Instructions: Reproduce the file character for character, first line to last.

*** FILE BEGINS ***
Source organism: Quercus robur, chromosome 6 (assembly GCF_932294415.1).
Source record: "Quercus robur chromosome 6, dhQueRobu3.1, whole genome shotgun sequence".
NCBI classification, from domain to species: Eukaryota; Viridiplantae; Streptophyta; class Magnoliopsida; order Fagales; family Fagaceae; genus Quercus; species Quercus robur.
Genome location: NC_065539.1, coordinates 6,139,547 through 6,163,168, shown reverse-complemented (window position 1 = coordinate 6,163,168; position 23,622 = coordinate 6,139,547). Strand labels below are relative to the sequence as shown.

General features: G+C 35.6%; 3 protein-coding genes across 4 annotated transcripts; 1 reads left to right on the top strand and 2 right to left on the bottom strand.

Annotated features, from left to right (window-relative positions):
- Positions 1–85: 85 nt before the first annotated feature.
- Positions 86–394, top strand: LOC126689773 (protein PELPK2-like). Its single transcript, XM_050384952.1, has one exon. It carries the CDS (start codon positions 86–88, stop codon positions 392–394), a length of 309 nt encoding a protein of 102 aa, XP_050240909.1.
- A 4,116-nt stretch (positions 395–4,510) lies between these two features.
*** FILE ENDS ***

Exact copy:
Source organism: Quercus robur, chromosome 6 (assembly GCF_932294415.1).
Source record: "Quercus robur chromosome 6, dhQueRobu3.1, whole genome shotgun sequence".
NCBI classification, from domain to species: Eukaryota; Viridiplantae; Streptophyta; class Magnoliopsida; order Fagales; family Fagaceae; genus Quercus; species Quercus robur.
Genome location: NC_065539.1, coordinates 6,139,547 through 6,163,168, shown reverse-complemented (window position 1 = coordinate 6,163,168; position 23,622 = coordinate 6,139,547). Strand labels below are relative to the sequence as shown.

General features: G+C 35.6%; 3 protein-coding genes across 4 annotated transcripts; 1 reads left to right on the top strand and 2 right to left on the bottom strand.

Annotated features, from left to right (window-relative positions):
- Positions 1–85: 85 nt before the first annotated feature.
- Positions 86–394, top strand: LOC126689773 (protein PELPK2-like). Its single transcript, XM_050384952.1, has one exon. It carries the CDS (start codon positions 86–88, stop codon positions 392–394), a length of 309 nt encoding a protein of 102 aa, XP_050240909.1.
- A 4,116-nt stretch (positions 395–4,510) lies between these two features.